Rebellious women in The Awakening and in Ruth Hall Kate Chopin’s The awakening and Fanny Fern’ Ruth Hall A Domestic Tale of The Present Time are both written about the women’s sufferings in the male dominated society. Both authors engrave women who perform the uncommon role in the society. The protagonist Edna, of The Awakening is a woman who is trying to discover her identity. She shakes the whole system of women’s role inn nineteen century, and distresses those who expects certain roles that women should play. She surprised patriarchal society by ignoring her role to play as a wife and mother.
Choosing between Family and Individuality in Kate Chopin's The Awakening Kate Chopin's The Awakening focuses on a woman's struggle to become an individual while still being a mother and wife. In the process of this journey, the female heroine discovers that establishing her own identity means losing a mother's identity. Edna looks to be the "brave soul," a "soul that dares and defies" (Chopin 61). Edna's society looked down upon females who seek anything other than attending to their children and husband's needs. Therefore, she is seen as an outcast and must turn inward as well as outward towards nature for satisfaction and approval.
Edna steers her actions by her emotional needs and personal interest causing her to show a complete lack of perception outside of herself. Her death critiques societal conventions through the actions she takes in her liberation since Edna is conscious of her revolt against the system. Edna is fully aware of her situation, although in the end she realizes she cannot live outside of society, she isolates herself from civilization to create a new independent identity, starts to explore her desires through art and truly gives into her sexual needs while demanding more respect for herself as a form of rebellion. Edna understood that by disregarding societal values, she will be isolating herself from everyone in her life. Isolation and independence are mutually inclusive and Edna starts to understand this when Adele Ratignolle cannot comprehend how Edna “would never sacrifice herself for her children” (46).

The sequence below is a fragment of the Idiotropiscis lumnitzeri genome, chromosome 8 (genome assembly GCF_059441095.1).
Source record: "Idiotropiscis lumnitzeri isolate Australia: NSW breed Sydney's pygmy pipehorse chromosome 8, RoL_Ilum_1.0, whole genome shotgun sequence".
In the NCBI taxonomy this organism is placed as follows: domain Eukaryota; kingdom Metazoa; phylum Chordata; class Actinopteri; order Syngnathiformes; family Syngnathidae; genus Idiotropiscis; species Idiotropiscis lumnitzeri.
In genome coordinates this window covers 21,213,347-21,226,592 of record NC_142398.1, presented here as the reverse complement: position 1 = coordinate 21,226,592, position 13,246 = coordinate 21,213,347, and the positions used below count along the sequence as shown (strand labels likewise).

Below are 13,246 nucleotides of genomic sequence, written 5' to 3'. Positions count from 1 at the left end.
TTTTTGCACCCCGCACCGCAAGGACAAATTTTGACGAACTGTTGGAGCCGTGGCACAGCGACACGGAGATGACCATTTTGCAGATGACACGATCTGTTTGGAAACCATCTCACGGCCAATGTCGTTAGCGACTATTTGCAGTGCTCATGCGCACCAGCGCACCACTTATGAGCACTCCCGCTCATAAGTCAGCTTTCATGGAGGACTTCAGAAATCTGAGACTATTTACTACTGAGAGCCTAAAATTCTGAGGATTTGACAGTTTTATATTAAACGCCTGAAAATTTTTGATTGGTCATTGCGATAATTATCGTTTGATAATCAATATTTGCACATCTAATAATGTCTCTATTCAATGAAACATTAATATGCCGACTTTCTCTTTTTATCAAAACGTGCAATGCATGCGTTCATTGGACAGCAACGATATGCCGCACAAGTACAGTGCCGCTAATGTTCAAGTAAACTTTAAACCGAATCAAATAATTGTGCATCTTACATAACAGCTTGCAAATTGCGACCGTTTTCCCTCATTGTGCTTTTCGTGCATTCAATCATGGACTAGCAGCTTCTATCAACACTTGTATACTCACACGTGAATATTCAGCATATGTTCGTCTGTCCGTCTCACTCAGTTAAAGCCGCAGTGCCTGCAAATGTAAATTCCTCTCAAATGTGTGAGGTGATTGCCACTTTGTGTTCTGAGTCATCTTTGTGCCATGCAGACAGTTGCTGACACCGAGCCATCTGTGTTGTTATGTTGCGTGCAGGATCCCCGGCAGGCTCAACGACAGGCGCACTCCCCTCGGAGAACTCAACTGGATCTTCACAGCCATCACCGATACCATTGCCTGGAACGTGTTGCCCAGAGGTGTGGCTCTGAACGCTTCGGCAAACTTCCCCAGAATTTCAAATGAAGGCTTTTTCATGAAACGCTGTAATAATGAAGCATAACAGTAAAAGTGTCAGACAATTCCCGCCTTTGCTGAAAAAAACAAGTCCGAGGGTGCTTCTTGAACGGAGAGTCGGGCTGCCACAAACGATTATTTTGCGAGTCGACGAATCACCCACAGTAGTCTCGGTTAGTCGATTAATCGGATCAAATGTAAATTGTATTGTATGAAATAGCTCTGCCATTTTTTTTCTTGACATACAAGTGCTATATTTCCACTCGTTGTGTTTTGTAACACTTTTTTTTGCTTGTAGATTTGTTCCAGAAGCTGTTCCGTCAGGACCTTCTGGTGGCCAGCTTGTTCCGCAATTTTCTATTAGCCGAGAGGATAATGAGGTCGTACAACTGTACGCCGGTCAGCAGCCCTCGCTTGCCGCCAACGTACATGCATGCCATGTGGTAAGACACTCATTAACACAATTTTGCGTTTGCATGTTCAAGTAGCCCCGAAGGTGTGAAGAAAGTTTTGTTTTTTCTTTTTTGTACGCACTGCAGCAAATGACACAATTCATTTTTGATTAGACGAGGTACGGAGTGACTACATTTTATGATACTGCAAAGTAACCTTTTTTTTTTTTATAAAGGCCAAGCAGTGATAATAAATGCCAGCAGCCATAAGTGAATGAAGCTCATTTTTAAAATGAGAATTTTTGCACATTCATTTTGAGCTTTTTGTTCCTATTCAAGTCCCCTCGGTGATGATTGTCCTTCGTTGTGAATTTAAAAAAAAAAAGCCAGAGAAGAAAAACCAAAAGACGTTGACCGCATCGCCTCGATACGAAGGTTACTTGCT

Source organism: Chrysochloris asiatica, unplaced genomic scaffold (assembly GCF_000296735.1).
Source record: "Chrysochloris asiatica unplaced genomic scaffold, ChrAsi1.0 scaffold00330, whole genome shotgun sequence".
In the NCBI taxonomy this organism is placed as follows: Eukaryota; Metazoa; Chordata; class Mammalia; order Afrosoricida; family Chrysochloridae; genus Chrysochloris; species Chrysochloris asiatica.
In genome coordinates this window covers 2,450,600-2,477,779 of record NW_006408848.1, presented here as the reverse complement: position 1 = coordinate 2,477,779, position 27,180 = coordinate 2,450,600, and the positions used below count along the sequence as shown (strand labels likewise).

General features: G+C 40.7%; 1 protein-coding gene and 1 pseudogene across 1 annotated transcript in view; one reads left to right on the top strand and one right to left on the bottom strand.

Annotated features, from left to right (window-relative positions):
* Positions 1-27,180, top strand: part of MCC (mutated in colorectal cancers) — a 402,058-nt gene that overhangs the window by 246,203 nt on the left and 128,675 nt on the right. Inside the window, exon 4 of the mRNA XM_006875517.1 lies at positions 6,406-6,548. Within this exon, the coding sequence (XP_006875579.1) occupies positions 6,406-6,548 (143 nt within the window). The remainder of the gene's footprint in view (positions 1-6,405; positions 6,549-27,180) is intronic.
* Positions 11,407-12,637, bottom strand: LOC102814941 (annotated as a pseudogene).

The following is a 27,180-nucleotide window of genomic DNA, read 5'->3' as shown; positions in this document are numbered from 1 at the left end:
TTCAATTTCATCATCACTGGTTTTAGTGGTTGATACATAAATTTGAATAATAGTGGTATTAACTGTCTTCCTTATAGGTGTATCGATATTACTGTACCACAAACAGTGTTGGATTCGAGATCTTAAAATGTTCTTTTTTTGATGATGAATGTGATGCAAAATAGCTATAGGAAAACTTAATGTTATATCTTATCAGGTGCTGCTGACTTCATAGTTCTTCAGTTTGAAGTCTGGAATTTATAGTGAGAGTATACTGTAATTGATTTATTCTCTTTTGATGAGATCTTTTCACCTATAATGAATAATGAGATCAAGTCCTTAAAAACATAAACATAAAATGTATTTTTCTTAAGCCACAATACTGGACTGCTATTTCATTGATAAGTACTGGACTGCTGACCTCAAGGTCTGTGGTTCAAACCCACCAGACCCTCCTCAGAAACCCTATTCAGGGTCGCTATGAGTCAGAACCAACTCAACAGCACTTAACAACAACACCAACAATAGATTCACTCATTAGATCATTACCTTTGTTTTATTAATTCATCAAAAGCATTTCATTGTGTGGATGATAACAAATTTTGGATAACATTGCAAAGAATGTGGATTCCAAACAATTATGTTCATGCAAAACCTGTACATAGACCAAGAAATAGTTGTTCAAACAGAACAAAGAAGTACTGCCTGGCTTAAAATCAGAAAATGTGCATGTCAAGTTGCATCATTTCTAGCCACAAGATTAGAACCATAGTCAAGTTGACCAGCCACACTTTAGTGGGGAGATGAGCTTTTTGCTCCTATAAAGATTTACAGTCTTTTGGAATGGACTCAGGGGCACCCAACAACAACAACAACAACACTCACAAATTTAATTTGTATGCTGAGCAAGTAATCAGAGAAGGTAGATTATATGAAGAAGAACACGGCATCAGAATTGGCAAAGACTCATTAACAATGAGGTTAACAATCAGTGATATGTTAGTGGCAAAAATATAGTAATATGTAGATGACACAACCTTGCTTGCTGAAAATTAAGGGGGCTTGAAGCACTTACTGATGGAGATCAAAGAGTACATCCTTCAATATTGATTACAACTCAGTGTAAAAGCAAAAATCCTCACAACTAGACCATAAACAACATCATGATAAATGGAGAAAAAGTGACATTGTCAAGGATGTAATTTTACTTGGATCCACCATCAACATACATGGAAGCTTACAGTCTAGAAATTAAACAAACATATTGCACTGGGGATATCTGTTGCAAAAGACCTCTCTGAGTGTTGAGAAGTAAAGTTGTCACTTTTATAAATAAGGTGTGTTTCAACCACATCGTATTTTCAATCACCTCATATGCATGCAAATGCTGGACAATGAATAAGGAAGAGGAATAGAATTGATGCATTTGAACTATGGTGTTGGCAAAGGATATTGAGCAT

In The Awakening, Edna Pontellier demonstrates the unconventional woman and proves that the perspective that society holds of women is stifling, which prompts a woman to sacrifice herself in order to retain her integrity. Leonce’s stifling dominance over Edna pushes her to sacrifice her place in the relationship in order to retain her integrity. When Leonce confronts Edna on the hammock, he gives her many reasons as to why she must go inside the house. Edna does not wish t... ... middle of paper ... ...ited peace. In the novel, Mademoiselle Riesz states, “The artist must possess the courageous soul that dares and defies,” (Chopin).
The authors outlook focus on the gloomy structure in society during that time frame and therefore, create down hearted, reckless characters that offer stimulation for women of all generations. One of the seductive factors of William Faulkner’s society in “A Rose for Emily” is the traditional and adamant mental attitude of the main character in the novel. Miss Emily Grierson was stern in her ways and refused to accept change. She was known to be a hereditary obligation to the town. When the next generation and modern ideas came into progress she creates dissatisfaction by not paying her taxes.